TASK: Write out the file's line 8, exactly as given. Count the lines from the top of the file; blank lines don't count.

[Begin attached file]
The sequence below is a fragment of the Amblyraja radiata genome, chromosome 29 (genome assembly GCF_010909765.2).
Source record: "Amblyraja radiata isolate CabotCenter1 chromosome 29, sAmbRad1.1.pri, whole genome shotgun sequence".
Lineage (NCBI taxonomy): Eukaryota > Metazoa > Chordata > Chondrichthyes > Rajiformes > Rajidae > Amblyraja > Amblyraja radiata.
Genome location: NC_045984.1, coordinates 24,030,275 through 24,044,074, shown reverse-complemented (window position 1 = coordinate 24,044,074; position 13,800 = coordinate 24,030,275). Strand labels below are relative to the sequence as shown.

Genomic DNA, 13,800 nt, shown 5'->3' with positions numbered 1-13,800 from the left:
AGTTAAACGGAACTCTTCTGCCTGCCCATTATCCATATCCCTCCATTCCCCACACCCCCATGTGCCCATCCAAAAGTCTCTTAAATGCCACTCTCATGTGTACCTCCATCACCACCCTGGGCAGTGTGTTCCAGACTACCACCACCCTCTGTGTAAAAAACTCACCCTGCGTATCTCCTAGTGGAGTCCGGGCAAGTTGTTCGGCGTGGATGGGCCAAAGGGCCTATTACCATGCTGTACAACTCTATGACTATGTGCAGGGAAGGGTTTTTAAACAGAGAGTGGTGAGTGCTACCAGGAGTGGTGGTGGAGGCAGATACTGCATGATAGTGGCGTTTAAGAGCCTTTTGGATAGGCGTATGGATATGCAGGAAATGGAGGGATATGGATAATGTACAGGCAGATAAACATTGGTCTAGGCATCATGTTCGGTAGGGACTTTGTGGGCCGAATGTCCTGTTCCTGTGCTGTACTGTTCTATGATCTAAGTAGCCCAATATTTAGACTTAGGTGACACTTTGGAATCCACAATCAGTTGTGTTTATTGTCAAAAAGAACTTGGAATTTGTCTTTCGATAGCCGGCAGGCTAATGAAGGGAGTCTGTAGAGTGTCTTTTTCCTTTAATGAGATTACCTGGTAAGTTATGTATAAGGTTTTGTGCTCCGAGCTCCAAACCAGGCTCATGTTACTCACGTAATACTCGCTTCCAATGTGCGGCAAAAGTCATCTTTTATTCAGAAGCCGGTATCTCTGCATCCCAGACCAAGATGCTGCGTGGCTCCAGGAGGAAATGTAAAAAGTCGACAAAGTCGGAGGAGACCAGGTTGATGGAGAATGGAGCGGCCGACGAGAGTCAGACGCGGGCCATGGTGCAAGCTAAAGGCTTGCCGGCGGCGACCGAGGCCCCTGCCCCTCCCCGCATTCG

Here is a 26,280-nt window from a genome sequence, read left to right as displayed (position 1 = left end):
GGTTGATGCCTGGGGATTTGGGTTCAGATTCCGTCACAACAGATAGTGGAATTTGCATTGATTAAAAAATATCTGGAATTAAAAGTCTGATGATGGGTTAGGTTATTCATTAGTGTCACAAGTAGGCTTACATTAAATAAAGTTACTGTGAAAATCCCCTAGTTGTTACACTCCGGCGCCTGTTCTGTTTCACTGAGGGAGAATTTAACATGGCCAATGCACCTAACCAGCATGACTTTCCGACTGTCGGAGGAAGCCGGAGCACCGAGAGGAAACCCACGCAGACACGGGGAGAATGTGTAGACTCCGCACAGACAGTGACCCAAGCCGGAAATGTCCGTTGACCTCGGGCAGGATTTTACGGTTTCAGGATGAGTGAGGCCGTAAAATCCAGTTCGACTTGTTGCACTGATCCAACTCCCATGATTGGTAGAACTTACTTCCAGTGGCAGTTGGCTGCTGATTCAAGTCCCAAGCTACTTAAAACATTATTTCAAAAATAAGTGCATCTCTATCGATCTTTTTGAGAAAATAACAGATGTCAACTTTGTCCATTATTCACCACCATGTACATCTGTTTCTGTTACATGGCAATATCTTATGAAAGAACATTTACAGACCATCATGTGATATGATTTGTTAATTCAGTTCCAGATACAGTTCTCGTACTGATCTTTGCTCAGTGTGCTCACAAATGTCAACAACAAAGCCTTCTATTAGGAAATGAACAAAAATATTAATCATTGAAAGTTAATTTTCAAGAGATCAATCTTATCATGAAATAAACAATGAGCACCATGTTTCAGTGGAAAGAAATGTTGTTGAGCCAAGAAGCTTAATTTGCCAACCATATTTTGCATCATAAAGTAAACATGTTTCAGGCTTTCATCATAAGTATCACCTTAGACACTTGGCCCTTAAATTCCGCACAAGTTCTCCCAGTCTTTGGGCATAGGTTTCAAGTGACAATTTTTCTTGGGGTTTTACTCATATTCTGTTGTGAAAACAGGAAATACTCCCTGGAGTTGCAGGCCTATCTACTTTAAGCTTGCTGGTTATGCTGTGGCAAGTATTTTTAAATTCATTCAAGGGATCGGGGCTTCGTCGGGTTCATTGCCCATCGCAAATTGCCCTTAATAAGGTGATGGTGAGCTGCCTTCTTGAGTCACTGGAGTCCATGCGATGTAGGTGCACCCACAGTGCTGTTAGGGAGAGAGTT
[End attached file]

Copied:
GGTTGATGCCTGGGGATTTGGGTTCAGATTCCGTCACAACAGATAGTGGAATTTGCATTGATTAAAAAATATCTGGAATTAAAAGTCTGATGATGGGTTAGGTTATTCATTAGTGTCACAAGTAGGCTTACATTAAATAAAGTTACTGTGAAAATCCCCTAGTTGTTACACTCCGGCGCCTGTTCTGTTTCACTGAGGGAGAATTTAACATGGCCAATGCACCTAACCAGCATGACTTTCCGACTGTCGGAGGAAGCCGGAGCACCGAGAGGAAACCCACGCAGACACGGGGAGAATGTGTAGACTCCGCACAGACAGTGACCCAAGCCGGAAATGTCCGTTGACCTCGGGCAGGATTTTACGGTTTCAGGATGAGTGAGGCCGTAAAATCCAGTTCGACTTGTTGCACTGATCCAACTCCCATGATTGGTAGAACTTACTTCCAGTGGCAGTTGGCTGCTGATTCAAGTCCCAAGCTACTTAAAACATTATTTCAAAAATAAGTGCATCTCTATCGATCTTTTTGAGAAAATAACAGATGTCAACTTTGTCCATTATTCACCACCATGTACATCTGTTTCTGTTACATGGCAATATCTTATGAAAGAACATTTACAGACCATCATGTGATATGATTTGTTAATTCAGTTCCAGATACAGTTCTCGTACTGATCTTTGCTCAGTGTGCTCACAAATGTCAACAACAAAGCCTTCTATTAGGAAATGAACAAAAATATTAATCATTGAAAGTTAATTTTCAAGAGATCAATCTTATCATGAAATAAACAATGAGCACCATGTTTCAGTGGAAAGAAATGTTGTTGAGCCAAGAAGCTTAATTTGCCAACCATATTTTGCATCATAAAGTAAACATGTTTCAGGCTTTCATCATAAGTATCACCTTAGACACTTGGCCCTTAAATTCCGCACAAGTTCTCCCAGTCTTTGGGCATAGGTTTCAAGTGACAATTTTTCTTGGGGTTTTACTCATATTCTGTTGTGAAAACAGGAAATACTCCCTGGAGTTGCAGGCCTATCTACTTTAAGCTTGCTGGTTATGCTGTGGCAAGTATTTTTAAATTCATTCAAGGGATCGGGGCTTCGTCGGGTTCATTGCCCATCGCAAATTGCCCTTAATAAGGTGATGGTGAGCTGCCTTCTTGAGTCACTGGAGTCCATGCGATGTAGGTGCACCCACAGTGCTGTTAGGGAGAGAGTT